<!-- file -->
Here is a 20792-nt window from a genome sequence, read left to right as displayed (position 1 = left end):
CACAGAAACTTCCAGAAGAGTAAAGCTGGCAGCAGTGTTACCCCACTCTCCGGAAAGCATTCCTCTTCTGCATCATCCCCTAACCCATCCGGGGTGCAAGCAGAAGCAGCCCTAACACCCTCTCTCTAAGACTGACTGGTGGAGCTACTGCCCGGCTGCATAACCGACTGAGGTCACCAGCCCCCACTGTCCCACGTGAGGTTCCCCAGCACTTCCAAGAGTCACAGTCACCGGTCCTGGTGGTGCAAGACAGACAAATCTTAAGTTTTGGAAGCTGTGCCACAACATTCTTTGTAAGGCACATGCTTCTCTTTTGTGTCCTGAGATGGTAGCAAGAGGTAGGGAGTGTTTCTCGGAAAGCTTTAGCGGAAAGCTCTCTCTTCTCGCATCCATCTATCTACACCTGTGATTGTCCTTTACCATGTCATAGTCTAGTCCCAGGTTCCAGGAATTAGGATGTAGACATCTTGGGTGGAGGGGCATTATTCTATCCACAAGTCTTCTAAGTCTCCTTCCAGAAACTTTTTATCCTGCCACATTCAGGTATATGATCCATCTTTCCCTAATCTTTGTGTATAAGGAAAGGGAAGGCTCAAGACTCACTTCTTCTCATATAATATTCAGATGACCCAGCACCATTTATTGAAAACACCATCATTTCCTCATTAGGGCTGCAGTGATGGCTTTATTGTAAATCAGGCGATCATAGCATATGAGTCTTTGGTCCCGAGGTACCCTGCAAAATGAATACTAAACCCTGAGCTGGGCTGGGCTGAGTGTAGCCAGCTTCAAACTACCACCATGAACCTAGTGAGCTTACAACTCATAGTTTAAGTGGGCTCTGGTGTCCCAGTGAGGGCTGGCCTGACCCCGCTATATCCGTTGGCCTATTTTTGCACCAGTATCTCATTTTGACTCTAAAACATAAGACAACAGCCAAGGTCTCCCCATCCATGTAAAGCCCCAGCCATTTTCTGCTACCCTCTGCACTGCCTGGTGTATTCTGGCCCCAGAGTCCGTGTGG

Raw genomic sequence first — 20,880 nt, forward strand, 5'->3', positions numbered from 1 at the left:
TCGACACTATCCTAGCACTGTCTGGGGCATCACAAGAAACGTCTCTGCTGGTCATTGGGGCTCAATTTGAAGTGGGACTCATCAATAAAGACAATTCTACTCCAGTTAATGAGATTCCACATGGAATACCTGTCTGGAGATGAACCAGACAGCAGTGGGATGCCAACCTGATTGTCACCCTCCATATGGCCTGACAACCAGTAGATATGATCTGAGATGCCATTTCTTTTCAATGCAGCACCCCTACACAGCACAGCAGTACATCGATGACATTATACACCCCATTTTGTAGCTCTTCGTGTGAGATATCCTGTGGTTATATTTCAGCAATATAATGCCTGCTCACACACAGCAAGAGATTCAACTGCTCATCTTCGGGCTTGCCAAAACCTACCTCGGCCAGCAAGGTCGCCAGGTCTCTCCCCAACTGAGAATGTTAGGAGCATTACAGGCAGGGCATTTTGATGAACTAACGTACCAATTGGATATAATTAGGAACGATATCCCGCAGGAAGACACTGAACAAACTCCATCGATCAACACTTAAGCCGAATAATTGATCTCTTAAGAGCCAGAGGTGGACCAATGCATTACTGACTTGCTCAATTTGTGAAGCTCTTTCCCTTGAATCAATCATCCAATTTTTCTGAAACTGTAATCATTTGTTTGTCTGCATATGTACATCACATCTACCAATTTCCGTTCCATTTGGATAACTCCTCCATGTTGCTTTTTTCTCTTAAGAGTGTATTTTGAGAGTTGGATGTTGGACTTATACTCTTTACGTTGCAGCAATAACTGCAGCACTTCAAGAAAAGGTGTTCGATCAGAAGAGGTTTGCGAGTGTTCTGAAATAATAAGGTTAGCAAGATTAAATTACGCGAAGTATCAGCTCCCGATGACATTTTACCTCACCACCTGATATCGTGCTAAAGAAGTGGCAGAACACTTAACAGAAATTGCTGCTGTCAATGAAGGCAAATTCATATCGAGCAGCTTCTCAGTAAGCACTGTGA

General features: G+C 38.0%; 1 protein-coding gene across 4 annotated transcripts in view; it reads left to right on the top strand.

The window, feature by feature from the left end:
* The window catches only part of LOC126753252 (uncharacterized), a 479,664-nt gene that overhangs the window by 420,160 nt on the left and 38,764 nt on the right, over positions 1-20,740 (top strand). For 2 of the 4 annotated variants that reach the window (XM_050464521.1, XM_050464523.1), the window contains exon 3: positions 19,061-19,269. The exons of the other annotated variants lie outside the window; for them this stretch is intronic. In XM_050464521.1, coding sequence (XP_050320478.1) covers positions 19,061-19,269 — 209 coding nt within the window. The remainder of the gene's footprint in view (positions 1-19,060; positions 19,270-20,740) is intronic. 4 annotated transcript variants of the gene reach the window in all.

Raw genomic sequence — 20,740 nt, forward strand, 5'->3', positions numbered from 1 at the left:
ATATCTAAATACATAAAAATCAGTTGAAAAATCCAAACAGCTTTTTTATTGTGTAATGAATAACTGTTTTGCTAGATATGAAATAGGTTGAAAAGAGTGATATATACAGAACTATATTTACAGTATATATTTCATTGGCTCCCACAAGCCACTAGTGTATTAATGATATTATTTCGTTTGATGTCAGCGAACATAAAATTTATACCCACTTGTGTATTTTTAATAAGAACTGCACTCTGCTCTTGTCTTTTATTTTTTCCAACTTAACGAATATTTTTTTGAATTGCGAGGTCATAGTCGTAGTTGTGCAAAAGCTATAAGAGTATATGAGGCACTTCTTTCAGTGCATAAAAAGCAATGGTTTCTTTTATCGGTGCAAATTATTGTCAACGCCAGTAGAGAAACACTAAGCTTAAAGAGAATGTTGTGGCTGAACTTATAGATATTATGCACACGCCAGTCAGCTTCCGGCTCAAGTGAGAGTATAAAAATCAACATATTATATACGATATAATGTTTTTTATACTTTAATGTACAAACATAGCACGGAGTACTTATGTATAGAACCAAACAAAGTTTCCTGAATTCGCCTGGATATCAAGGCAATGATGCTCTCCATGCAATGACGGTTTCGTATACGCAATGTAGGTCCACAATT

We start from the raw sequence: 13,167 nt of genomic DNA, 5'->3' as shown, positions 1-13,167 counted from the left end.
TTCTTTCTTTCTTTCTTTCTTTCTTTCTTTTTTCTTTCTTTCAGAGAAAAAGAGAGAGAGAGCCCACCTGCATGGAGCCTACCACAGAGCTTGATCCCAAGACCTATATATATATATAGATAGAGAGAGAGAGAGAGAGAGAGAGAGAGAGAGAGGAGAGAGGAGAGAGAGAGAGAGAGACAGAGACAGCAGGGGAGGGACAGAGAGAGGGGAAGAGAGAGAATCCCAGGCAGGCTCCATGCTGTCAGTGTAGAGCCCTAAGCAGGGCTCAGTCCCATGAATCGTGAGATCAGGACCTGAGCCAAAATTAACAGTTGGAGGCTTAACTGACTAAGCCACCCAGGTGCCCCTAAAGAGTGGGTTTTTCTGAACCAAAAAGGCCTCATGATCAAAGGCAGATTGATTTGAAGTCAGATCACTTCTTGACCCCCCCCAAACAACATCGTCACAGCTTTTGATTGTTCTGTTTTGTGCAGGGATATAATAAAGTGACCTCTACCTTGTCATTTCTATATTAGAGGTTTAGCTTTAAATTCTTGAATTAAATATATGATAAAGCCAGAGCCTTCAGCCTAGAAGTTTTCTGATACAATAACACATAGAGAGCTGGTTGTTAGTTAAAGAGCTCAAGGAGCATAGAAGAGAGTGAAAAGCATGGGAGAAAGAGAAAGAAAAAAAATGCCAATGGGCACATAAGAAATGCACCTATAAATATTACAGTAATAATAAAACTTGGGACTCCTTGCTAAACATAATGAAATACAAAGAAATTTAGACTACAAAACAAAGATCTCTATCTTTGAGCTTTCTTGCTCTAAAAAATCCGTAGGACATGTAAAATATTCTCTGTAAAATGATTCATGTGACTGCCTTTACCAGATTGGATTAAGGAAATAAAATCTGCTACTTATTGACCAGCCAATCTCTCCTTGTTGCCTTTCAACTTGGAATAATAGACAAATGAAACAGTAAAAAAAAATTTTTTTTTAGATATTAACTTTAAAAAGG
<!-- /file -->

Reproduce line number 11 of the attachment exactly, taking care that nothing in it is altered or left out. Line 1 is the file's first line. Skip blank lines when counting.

TTCTTTCTTTCTTTCTTTCTTTCTTTCTTTTTTCTTTCTTTCAGAGAAAAAGAGAGAGAGAGCCCACCTGCATGGAGCCTACCACAGAGCTTGATCCCAAGACCTATATATATATATAGATAGAGAGAGAGAGAGAGAGAGAGAGAGAGAGAGAGGAGAGAGGAGAGAGAGAGAGAGAGACAGAGACAGCAGGGGAGGGACAGAGAGAGGGGAAGAGAGAGAATCCCAGGCAGGCTCCATGCTGTCAGTGTAGAGCCCTAAGCAGGGCTCAGTCCCATGAATCGTGAGATCAGGACCTGAGCCAAAATTAACAGTTGGAGGCTTAACTGACTAAGCCACCCAGGTGCCCCTAAAGAGTGGGTTTTTCTGAACCAAAAAGGCCTCATGATCAAAGGCAGATTGATTTGAAGTCAGATCACTTCTTGACCCCCCCCAAACAACATCGTCACAGCTTTTGATTGTTCTGTTTTGTGCAGGGATATAATAAAGTGACCTCTACCTTGTCATTTCTATATTAGAGGTTTAGCTTTAAATTCTTGAATTAAATATATGATAAAGCCAGAGCCTTCAGCCTAGAAGTTTTCTGATACAATAACACATAGAGAGCTGGTTGTTAGTTAAAGAGCTCAAGGAGCATAGAAGAGAGTGAAAAGCATGGGAGAAAGAGAAAGAAAAAAAATGCCAATGGGCACATAAGAAATGCACCTATAAATATTACAGTAATAATAAAACTTGGGACTCCTTGCTAAACATAATGAAATACAAAGAAATTTAGACTACAAAACAAAGATCTCTATCTTTGAGCTTTCTTGCTCTAAAAAATCCGTAGGACATGTAAAATATTCTCTGTAAAATGATTCATGTGACTGCCTTTACCAGATTGGATTAAGGAAATAAAATCTGCTACTTATTGACCAGCCAATCTCTCCTTGTTGCCTTTCAACTTGGAATAATAGACAAATGAAACAGTAAAAAAAAATTTTTTTTTAGATATTAACTTTAAAAAGG